From time to time, the government also utilises temporary humanitarian visas such as the Humanitarian Stay (temporary) Visa (subclass 449). This visa requires an initial invitation from an Australian Government official and that the applicant be in grave fear for their personal safety because of displacement or the likelihood of displacement. The Temporary (Humanitarian Concern) Visa (subclass 786) is only available to holders of a subclass 449 visa. Holders of these visas are barred from applying for permanent protection.

The subclass 852 Witness Protection (Trafficking) (permanent) Visa allows a person to stay in Australia after giving evidence against a trafficker. If the Attorney-General certifies that the person has made a contribution to the prosecution of a trafficker, and the minister is satisfied that the person’s life would be in danger upon return to their home country, this visa can be granted in the same way that a protection visa is granted to a refugee.

Offshore protection visas

Australia has one class of visas in the offshore humanitarian program, the Refugee and Humanitarian visa (class XB). The class XB visa covers two groups of people:

  • refugees—people who are subject to persecution and have been identified in conjunction with the United Nations High Commissioner for Refugees as in need of resettlement
  • people involved in the special humanitarian program—for those who have experienced or fear substantial discrimination amounting to a gross violation of their human rights and who have strong support from an Australian citizen or resident, or a community group in Australia (proposer).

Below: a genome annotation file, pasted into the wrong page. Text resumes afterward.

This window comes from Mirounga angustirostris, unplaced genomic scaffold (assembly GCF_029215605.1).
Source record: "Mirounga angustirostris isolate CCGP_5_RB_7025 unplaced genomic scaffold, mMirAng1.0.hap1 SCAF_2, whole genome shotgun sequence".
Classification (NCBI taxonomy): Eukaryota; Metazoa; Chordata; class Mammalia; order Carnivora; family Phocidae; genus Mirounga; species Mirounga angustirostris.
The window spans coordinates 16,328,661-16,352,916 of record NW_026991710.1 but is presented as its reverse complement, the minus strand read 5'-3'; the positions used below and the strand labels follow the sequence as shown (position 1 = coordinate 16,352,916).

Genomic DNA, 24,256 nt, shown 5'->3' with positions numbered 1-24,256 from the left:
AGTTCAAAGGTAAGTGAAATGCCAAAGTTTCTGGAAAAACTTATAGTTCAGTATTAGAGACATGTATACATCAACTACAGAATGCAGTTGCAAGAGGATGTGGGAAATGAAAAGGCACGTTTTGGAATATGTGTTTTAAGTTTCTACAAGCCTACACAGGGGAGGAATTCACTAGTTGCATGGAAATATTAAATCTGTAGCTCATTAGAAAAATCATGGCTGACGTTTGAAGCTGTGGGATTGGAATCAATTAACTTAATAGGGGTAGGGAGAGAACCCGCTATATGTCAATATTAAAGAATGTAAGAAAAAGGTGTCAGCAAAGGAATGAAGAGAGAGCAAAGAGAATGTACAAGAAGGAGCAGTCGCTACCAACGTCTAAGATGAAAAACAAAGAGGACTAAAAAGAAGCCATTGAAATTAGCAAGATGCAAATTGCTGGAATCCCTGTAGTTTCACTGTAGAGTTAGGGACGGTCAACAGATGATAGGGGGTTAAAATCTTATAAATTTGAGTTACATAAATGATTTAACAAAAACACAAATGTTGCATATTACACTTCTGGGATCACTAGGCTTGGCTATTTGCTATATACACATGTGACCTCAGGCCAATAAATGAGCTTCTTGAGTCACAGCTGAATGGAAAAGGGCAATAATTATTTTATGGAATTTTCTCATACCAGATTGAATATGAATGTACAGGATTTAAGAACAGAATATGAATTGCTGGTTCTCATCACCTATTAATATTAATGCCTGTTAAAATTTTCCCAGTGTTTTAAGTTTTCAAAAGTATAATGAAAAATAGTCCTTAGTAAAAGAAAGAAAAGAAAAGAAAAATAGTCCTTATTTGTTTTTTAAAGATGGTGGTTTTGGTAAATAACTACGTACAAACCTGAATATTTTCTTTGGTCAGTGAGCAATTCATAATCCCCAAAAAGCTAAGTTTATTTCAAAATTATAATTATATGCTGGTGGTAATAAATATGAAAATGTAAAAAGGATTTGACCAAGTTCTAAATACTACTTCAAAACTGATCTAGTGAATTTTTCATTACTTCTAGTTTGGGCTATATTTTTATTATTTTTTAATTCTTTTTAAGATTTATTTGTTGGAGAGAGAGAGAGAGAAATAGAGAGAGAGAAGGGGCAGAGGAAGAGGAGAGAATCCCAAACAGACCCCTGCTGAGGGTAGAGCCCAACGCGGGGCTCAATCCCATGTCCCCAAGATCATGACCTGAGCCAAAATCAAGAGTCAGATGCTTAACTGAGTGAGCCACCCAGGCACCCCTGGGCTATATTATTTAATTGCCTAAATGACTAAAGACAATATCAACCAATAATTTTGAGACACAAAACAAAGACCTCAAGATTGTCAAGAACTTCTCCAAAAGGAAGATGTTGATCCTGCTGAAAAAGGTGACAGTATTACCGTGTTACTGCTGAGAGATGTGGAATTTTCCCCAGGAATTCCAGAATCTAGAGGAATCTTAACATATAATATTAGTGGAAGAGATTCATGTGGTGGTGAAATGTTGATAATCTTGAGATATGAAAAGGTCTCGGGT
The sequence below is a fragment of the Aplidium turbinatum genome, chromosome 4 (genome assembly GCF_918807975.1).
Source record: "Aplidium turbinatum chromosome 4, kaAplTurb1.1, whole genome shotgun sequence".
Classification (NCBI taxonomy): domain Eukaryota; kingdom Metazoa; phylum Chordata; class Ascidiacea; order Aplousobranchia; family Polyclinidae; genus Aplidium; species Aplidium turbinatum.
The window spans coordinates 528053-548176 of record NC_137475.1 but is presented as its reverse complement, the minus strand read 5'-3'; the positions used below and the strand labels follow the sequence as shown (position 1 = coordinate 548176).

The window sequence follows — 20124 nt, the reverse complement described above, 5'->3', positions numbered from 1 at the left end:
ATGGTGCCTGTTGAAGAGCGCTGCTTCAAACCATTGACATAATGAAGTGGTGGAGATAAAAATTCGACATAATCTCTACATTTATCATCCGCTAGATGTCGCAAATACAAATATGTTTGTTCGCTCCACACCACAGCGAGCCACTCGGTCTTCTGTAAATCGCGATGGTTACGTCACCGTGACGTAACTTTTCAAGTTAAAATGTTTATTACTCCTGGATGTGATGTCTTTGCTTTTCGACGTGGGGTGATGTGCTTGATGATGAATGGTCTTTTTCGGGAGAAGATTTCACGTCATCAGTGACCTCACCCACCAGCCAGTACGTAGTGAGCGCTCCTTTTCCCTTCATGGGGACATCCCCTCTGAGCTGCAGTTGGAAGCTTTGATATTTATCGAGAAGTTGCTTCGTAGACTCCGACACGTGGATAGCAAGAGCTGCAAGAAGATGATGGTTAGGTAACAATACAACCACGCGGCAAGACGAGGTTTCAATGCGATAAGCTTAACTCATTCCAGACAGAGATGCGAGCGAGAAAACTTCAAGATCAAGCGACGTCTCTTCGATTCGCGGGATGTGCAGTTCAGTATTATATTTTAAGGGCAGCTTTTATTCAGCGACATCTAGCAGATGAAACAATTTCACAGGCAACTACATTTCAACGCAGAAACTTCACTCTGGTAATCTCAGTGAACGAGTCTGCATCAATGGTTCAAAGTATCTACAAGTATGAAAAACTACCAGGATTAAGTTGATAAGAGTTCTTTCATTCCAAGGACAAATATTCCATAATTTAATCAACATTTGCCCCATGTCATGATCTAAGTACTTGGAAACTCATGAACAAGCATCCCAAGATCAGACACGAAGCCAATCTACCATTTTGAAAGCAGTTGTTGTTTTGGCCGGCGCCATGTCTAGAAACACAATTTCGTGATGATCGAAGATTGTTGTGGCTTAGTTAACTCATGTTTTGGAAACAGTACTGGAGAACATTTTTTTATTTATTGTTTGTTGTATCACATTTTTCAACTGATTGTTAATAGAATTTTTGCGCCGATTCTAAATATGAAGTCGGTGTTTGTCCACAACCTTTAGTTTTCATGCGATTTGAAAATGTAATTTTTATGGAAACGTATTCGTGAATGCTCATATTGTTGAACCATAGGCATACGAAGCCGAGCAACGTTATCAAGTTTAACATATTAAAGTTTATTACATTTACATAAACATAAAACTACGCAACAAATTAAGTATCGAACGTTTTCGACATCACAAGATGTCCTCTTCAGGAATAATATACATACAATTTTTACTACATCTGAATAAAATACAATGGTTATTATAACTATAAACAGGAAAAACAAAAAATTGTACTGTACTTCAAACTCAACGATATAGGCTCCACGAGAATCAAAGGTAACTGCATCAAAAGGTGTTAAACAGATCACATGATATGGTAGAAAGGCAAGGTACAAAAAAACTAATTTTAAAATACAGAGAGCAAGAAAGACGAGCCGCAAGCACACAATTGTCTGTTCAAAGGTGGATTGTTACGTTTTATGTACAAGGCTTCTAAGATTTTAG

Holders of all permanent refugee and humanitarian visas granted offshore in the previous five years can propose immediate family members in the same subclass without having to establish that the applicant faces persecution or discrimination.

Holders of permanent onshore protection visas may or may not be able to propose immediate family through this avenue, depending on the applicant’s age when they arrived in Australia and whether or not they arrived in Australia by sea. There are no review rights for offshore refugee and special humanitarian applications.

The following refugee and resettlement visas issued offshore through the humanitarian program are permanent:

  • Refugee Visa (subclass 200)
  • In-country Special Humanitarian Visa (subclass 201)
  • Global Special Humanitarian Visa (subclass 202)
  • Emergency Rescue Visa (subclass 203)
  • Woman at Risk Visa (subclass 204).

Refugee Visa

The Refugee Visa (subclass 200) is for people who are subject to persecution in their home country and are outside of their home country and in need of resettlement. The majority of applicants who are considered under this category are identified by the United Nations High Commissioner for Refugees and referred to the Australian Government for resettlement consideration.

In-country Special Humanitarian Visa

This visa (subclass 201) offers resettlement to people who have suffered persecution in their country of nationality or usual residence, and who have not been able to leave that country to seek refuge elsewhere. It is for those living in their home country and subject to persecution in their home country. This visa is not often granted.

Global Special Humanitarian Visa

The Global Special Humanitarian Visa (subclass 202) is for people who, while not being refugees, are subject to substantial discrimination and human rights abuses in their home country and are outside their home country. People who wish to be considered for this visa must be proposed for entry by an Australian citizen or permanent resident over the age of 18, an eligible New Zealand citizen or an organisation operating in Australia.

Emergency Rescue Visa

The Emergency Rescue Visa (subclass 203) offers an accelerated processing arrangement for people who satisfy refugee criteria and whose lives or freedom depend on urgent resettlement. It is for those subject to persecution in their home country and assessed to be in a situation such that delays due to normal processing could put their life or freedom in danger. It is a rarely used visa category.

Woman at Risk Visa

The Woman at Risk Visa (subclass 204) is for women outside Australia, living outside of their home country, without the protection of a male relative and in danger of victimisation, harassment or serious abuse because of their gender. The United Nations High Commissioner for Refugees would usually refer cases to the Australian Government for resettlement.